Please Query For

  • alchemical collaborations

  • Tarot projects/projections

  • writing workshops

  • poetry readings

  • teaching fourth graders flexible thought

  • charity events & other Word Forage Interventions

  • using glitter to see into space more clearly

Writing Workshops I’m Teaching

  • Family As Fodder

  • Poetry for Prose Writers

  • Center Stage for the Muses: Storytelling with the Tarot

  • Writing, Courage, & the Unknown

  • Dr. Carr’s Word Forage

  • The Sexual Politics of Meat

  • Why We Need Science Fiction

  • Murder Mysteries & the Avant Garde

Pedagogical Philosophy

I am trained as a poet and an ecofeminist scholar.

I describe myself as an innovative teacher-practitioner committed to diversity and artistic risk-taking.

My experience teaching music to Quaker children early in my career encourages me to think of all of my classes as laboratories: spaces for exploration, imagining together, sharing what we’ve created, and thinking metacognitively about what happens in these inventive moments. 

For me, to teach is to be curious, to be surprised, to be challenged, and to learn. I believe:

1.     Writing is an act of attention, where attention is a way of caring for the world.

2.     Growing writers has everything to do with how students observe the world and interact with and respond to its inhabitants (including but not limited to other persons).

3.     The workshop is an ever-evolving entity. As Maggie Nelson writes: “People need to do their own thing, make their own mistakes, work through their own psychodramas, reinvent the wheel, if they must, on their own time and in their own terms… Mostly I want to point to third things—unruly, inscrutable, multivalent, un-ownable third things—without knowing exactly what they have to say or teach. For when things are going well with art-making and art-viewing, art doesn’t really say or teach anything. The action is elsewhere.”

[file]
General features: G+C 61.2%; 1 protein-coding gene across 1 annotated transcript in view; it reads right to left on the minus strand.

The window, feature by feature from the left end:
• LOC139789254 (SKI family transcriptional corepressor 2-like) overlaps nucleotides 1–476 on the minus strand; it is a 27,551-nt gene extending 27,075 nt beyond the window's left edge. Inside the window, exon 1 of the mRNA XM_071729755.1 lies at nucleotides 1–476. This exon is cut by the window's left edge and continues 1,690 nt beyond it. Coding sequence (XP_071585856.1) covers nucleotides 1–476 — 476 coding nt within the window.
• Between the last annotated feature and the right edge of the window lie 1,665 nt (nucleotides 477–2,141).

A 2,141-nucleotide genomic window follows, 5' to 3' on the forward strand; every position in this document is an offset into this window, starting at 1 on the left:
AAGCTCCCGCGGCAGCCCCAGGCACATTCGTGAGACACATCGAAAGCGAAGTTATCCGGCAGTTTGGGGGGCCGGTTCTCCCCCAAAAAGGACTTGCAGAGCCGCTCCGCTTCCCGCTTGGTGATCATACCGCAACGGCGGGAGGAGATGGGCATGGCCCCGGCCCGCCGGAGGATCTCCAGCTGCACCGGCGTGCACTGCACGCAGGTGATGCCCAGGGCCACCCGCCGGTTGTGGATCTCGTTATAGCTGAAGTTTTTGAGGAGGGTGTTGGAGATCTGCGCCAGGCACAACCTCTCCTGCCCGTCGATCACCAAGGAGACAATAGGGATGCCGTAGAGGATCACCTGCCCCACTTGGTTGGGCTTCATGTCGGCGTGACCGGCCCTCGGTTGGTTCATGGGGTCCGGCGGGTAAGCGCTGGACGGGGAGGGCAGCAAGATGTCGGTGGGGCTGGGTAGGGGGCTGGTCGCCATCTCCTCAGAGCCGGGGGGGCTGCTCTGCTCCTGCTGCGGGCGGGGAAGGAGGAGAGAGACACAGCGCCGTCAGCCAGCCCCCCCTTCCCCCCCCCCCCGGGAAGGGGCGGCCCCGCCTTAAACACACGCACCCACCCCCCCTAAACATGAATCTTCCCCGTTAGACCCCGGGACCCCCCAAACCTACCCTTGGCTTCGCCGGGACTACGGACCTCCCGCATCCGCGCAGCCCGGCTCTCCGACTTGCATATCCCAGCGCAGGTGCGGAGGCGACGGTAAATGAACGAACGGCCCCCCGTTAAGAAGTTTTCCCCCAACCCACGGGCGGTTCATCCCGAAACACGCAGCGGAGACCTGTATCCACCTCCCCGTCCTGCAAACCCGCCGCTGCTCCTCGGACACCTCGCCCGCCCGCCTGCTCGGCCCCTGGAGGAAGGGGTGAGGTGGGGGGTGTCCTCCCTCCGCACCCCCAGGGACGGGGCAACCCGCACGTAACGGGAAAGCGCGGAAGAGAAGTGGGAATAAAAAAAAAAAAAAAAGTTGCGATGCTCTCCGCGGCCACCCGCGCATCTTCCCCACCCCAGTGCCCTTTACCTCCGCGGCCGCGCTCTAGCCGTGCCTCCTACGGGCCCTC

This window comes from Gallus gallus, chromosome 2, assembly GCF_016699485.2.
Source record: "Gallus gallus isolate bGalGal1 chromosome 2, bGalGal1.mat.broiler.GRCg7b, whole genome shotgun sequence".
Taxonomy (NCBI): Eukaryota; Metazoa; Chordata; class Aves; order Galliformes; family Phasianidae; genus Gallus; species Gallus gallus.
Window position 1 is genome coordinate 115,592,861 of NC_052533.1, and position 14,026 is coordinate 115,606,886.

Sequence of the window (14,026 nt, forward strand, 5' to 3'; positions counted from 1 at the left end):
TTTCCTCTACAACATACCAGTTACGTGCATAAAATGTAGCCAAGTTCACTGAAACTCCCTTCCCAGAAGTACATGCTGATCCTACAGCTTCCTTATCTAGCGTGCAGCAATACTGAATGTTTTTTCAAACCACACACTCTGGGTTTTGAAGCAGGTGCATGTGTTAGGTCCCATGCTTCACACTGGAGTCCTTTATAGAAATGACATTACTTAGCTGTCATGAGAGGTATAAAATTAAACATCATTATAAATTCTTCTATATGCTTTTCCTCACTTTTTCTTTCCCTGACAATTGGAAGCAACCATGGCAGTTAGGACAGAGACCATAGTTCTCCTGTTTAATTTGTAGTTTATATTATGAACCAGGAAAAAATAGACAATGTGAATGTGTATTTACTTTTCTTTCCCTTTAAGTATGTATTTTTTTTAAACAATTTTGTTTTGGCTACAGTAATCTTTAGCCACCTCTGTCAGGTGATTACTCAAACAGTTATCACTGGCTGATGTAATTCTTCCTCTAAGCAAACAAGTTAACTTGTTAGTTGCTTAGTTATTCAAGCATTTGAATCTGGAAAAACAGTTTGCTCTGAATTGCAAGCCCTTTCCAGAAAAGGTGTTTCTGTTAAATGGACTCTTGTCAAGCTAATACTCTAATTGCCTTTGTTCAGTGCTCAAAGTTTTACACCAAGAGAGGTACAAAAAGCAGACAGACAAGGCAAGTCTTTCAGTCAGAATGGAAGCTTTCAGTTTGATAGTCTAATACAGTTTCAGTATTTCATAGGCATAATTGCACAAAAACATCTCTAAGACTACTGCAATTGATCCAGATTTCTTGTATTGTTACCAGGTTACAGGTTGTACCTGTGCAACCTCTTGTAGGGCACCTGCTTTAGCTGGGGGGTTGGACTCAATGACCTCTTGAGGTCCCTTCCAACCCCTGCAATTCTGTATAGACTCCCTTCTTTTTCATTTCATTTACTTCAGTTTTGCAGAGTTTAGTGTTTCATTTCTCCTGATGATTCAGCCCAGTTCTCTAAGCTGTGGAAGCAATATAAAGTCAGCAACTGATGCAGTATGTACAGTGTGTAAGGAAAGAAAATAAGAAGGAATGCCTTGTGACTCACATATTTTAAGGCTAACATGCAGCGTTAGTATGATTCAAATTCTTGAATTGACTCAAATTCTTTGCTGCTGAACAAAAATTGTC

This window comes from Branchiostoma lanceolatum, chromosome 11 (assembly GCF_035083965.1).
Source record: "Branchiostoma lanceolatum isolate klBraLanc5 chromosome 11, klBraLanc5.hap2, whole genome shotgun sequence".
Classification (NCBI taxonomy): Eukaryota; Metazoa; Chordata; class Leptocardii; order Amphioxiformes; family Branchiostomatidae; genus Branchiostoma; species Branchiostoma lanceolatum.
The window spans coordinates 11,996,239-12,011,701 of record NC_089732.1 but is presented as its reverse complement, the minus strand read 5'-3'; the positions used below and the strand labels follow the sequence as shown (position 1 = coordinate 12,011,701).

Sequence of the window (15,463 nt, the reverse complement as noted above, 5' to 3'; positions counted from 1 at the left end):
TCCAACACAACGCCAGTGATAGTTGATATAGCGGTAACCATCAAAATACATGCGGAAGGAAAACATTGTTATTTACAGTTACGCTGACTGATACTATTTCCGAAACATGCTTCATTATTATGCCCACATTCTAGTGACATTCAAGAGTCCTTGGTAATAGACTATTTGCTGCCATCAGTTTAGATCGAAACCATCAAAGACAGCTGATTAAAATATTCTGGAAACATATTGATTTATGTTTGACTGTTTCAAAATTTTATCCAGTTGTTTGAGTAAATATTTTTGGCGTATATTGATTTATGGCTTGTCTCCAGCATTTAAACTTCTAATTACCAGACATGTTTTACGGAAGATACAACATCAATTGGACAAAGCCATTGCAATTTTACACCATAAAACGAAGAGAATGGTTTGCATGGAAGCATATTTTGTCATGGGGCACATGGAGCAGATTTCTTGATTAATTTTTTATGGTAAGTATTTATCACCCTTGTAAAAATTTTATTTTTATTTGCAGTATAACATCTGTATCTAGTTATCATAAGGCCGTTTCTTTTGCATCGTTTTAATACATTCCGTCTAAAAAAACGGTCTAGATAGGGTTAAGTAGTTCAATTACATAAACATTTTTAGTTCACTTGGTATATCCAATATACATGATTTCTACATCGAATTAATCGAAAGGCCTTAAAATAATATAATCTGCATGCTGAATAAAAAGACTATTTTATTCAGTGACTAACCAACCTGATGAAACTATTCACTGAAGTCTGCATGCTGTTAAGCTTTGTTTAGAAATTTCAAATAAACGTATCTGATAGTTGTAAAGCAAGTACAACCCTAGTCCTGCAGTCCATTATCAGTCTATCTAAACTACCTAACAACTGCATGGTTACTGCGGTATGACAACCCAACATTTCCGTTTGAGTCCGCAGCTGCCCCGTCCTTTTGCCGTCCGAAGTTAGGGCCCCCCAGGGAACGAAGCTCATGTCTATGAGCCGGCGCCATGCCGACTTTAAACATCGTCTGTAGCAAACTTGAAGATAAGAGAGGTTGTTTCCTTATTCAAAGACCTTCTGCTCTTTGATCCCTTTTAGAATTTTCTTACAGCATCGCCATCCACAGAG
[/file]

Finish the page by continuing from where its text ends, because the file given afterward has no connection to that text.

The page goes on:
Therefore, I lead each class differently, with the goal of meeting each group of students where they’re at, exposing them to diverse forms and sensibilities of writing, and helping them to develop the critical and creative faculties they need to cultivate their own identities as writers.

I approach each workshop from the perspective of the dinner invitation: as instructor, my role is to create the ideal conditions for diverse imaginations and intellects to flourish and, ultimately, grow into a community of cooperation and difference with a shared passion for writing.


I’m interested in participating in conversations on poetry and storytelling; book-length poetry projects; intersections of poetry and science; poetry and climate change; poetry and pedagogy; poetry and play; writing between genres; revision and lineation; ecopoetics and writing with nature; poetry and mental health; love poetry; poetry, divination, and the occult; games, chance procedures, and the legacy of the Oulipo.

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